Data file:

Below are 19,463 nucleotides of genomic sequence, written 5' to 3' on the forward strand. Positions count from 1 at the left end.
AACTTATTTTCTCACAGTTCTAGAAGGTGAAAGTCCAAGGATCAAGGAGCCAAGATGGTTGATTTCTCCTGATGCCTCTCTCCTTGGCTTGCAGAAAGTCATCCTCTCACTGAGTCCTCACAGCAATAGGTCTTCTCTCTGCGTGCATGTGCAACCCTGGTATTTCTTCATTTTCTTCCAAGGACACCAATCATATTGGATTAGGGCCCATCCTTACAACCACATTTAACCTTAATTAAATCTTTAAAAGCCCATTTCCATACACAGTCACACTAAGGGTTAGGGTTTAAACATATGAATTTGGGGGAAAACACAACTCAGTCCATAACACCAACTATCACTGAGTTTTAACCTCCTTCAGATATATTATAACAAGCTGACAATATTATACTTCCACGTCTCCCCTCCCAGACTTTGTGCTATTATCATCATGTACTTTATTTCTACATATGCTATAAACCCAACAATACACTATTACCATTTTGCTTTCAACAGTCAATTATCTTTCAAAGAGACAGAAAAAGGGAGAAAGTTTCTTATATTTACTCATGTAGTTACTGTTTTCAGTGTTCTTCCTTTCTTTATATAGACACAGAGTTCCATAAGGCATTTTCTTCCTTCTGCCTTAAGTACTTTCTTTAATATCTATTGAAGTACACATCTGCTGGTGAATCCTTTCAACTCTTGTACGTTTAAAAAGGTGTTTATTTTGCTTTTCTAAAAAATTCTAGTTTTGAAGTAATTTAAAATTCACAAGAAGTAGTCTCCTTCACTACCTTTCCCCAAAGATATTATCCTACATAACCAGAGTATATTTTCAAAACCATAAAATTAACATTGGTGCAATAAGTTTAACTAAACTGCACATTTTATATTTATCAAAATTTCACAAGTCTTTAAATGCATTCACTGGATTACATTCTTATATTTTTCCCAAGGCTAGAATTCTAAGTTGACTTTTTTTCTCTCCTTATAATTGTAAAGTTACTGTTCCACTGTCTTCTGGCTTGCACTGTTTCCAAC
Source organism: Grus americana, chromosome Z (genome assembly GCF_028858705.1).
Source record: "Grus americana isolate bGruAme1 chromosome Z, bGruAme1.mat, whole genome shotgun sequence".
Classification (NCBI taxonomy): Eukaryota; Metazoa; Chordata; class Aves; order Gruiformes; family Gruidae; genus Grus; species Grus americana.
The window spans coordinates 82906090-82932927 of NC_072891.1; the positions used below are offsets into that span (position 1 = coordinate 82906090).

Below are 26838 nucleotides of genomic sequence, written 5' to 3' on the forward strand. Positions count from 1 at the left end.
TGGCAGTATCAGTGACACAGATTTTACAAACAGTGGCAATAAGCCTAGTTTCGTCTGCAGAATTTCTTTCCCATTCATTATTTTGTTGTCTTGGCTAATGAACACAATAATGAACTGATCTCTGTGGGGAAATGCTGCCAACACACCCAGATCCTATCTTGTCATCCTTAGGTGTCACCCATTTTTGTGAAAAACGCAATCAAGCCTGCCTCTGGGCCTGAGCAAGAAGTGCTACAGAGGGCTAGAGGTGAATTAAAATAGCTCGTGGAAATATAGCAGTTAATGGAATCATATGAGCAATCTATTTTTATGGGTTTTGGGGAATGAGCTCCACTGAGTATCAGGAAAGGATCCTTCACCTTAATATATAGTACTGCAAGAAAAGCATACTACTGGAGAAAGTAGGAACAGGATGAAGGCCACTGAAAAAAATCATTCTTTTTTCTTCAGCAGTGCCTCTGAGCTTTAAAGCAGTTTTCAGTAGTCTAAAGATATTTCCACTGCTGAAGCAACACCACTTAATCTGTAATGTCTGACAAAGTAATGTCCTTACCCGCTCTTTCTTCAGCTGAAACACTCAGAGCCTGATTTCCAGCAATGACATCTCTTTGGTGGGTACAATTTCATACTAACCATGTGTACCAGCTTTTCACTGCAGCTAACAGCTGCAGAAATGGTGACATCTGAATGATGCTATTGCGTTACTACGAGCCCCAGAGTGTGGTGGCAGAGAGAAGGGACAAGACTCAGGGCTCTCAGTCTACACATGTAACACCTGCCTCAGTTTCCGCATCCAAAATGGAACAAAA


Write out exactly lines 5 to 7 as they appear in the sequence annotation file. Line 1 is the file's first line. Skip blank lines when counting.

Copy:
Classification (NCBI taxonomy): Eukaryota; Metazoa; Chordata; class Aves; order Gruiformes; family Gruidae; genus Grus; species Grus americana.
The window spans coordinates 82906090-82932927 of NC_072891.1; the positions used below are offsets into that span (position 1 = coordinate 82906090).

Below are 26838 nucleotides of genomic sequence, written 5' to 3' on the forward strand. Positions count from 1 at the left end.